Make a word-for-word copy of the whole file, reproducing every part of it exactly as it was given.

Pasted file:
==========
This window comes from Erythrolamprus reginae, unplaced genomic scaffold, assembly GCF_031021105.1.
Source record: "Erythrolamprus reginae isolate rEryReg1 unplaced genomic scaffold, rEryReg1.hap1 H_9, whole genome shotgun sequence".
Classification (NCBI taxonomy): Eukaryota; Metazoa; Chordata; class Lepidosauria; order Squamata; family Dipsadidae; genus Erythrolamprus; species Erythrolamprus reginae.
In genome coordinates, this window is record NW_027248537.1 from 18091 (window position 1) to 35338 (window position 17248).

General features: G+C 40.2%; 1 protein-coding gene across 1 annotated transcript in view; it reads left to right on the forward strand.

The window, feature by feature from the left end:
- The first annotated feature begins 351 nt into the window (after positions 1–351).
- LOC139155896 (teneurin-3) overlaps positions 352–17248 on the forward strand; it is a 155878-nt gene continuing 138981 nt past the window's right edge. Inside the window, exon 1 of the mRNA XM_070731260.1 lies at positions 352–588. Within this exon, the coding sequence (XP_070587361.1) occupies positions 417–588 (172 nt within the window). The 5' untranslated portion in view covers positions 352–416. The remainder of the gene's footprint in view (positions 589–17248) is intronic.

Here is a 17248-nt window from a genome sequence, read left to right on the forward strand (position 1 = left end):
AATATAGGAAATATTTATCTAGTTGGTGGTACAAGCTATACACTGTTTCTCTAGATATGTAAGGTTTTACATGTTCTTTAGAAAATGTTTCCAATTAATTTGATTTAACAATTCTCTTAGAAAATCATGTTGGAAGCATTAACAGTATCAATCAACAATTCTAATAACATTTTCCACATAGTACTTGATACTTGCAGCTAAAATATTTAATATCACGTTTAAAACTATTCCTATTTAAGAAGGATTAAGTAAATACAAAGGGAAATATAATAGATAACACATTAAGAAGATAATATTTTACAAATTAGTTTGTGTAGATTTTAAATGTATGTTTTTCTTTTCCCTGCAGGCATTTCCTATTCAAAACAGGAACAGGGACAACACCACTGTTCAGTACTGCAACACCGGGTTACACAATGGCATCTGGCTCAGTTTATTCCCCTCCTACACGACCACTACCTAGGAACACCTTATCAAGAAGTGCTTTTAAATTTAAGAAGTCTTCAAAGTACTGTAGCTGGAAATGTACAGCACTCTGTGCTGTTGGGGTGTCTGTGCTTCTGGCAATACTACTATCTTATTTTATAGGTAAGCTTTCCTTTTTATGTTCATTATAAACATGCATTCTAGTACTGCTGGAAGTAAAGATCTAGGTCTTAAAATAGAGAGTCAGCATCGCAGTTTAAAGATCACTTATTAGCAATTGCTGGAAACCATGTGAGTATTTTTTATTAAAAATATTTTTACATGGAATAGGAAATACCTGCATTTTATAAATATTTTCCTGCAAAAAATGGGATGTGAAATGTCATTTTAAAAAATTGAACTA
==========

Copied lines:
This window comes from Erythrolamprus reginae, unplaced genomic scaffold, assembly GCF_031021105.1.
Source record: "Erythrolamprus reginae isolate rEryReg1 unplaced genomic scaffold, rEryReg1.hap1 H_9, whole genome shotgun sequence".
Classification (NCBI taxonomy): Eukaryota; Metazoa; Chordata; class Lepidosauria; order Squamata; family Dipsadidae; genus Erythrolamprus; species Erythrolamprus reginae.
In genome coordinates, this window is record NW_027248537.1 from 18091 (window position 1) to 35338 (window position 17248).

General features: G+C 40.2%; 1 protein-coding gene across 1 annotated transcript in view; it reads left to right on the forward strand.

The window, feature by feature from the left end:
- The first annotated feature begins 351 nt into the window (after positions 1–351).
- LOC139155896 (teneurin-3) overlaps positions 352–17248 on the forward strand; it is a 155878-nt gene continuing 138981 nt past the window's right edge. Inside the window, exon 1 of the mRNA XM_070731260.1 lies at positions 352–588. Within this exon, the coding sequence (XP_070587361.1) occupies positions 417–588 (172 nt within the window). The 5' untranslated portion in view covers positions 352–416. The remainder of the gene's footprint in view (positions 589–17248) is intronic.

Here is a 17248-nt window from a genome sequence, read left to right on the forward strand (position 1 = left end):
AATATAGGAAATATTTATCTAGTTGGTGGTACAAGCTATACACTGTTTCTCTAGATATGTAAGGTTTTACATGTTCTTTAGAAAATGTTTCCAATTAATTTGATTTAACAATTCTCTTAGAAAATCATGTTGGAAGCATTAACAGTATCAATCAACAATTCTAATAACATTTTCCACATAGTACTTGATACTTGCAGCTAAAATATTTAATATCACGTTTAAAACTATTCCTATTTAAGAAGGATTAAGTAAATACAAAGGGAAATATAATAGATAACACATTAAGAAGATAATATTTTACAAATTAGTTTGTGTAGATTTTAAATGTATGTTTTTCTTTTCCCTGCAGGCATTTCCTATTCAAAACAGGAACAGGGACAACACCACTGTTCAGTACTGCAACACCGGGTTACACAATGGCATCTGGCTCAGTTTATTCCCCTCCTACACGACCACTACCTAGGAACACCTTATCAAGAAGTGCTTTTAAATTTAAGAAGTCTTCAAAGTACTGTAGCTGGAAATGTACAGCACTCTGTGCTGTTGGGGTGTCTGTGCTTCTGGCAATACTACTATCTTATTTTATAGGTAAGCTTTCCTTTTTATGTTCATTATAAACATGCATTCTAGTACTGCTGGAAGTAAAGATCTAGGTCTTAAAATAGAGAGTCAGCATCGCAGTTTAAAGATCACTTATTAGCAATTGCTGGAAACCATGTGAGTATTTTTTATTAAAAATATTTTTACATGGAATAGGAAATACCTGCATTTTATAAATATTTTCCTGCAAAAAATGGGATGTGAAATGTCATTTTAAAAAATTGAACTA